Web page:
The work featured in Tacita Dean’s … my English breath in foreign clouds is connected by a theme that sometimes fails to bridge the large variety of media included in the show. The exhibition features films, photographs, prints, drawings and paintings that function as portraits of artists.
A Concordance of Fifty American Clouds is a collection of representations of clouds in a variety of media. The title comes from the book A Complete Concordance to Shakespeare, which is an index of the words, phrases and passages in the works of the author. The visual reference to the clouds relates to the smoke that comes from David Hockney’s cigarettes in Portraits, when Dean filmed the artist smoking in his studio. In Buon Fresco, she recorded Giotto’s frescos in the Basilica of St. Francis of Assisi, Italy, showing details of the painting using a macro lens. In Fifty Photographs, Plus One, Dean documents Cy Twombly’s house and studio in Italy, focusing on details and close ups of furniture, books, and personal belongings instead of open shots of the spaces.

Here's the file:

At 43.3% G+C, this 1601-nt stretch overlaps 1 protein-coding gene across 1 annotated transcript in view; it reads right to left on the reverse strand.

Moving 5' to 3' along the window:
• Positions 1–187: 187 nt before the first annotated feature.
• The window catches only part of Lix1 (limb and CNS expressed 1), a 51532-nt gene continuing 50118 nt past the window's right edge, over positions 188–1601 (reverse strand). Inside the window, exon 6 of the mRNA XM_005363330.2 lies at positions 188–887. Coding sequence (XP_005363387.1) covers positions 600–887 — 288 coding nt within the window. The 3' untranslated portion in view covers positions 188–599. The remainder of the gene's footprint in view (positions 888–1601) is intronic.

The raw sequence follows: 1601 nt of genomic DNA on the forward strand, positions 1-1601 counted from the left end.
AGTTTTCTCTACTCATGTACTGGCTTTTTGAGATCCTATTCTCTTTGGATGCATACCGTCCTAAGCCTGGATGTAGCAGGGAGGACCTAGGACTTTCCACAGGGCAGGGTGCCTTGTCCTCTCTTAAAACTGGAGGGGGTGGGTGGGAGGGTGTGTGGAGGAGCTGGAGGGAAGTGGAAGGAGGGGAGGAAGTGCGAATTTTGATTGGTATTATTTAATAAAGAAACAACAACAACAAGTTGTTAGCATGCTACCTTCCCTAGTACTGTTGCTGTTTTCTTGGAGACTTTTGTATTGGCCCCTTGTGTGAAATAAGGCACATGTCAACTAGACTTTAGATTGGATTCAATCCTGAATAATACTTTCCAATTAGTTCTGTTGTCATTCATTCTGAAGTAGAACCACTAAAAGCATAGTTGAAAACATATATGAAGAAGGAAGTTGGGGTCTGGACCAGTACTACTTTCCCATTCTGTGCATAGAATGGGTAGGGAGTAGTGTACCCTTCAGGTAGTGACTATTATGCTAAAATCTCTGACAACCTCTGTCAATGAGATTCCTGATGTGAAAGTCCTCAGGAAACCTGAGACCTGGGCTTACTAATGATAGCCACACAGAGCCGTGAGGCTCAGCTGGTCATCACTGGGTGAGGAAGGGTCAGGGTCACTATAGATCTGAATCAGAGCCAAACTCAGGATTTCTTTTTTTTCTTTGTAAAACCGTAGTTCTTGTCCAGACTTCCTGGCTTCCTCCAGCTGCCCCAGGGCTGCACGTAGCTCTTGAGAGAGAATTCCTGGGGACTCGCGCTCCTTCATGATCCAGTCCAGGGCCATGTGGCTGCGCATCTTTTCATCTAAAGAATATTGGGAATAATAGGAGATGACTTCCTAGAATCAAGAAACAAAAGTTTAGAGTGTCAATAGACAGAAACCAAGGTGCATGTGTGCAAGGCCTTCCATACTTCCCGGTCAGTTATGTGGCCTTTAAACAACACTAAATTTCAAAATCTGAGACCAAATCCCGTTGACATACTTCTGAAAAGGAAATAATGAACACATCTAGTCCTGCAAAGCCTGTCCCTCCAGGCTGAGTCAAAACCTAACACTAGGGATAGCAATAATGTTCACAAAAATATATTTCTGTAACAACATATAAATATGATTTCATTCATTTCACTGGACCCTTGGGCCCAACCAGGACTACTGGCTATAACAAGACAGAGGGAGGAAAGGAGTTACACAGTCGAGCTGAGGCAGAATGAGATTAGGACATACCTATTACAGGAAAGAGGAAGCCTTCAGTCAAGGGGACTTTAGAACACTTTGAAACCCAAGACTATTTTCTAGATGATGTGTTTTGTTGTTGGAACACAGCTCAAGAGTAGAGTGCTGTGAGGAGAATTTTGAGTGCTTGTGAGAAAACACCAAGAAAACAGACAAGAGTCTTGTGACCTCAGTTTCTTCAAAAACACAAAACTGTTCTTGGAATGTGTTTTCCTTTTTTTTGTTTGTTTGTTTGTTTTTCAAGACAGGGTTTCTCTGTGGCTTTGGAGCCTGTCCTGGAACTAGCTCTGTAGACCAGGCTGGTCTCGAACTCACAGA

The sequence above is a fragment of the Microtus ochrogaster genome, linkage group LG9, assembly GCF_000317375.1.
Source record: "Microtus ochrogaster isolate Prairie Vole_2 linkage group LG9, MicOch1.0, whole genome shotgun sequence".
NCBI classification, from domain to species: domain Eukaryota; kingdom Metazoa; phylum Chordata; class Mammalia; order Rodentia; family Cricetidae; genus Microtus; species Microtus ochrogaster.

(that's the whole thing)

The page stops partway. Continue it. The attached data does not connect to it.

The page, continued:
Despite of the beauty of the concept of A Concordance of Fifty American Clouds, the use of spray chalk, white charcoal pencil, and gouache on Victorian school slates as media do not relate to the filmic quality of the rest of the show. There is a rupture in the show because of the difference in texture between the clouds and the rest of the exhibition. Nevertheless, Dean portrays the subtlety of the routine of artists and their work with sensitivity and distinctive articulation.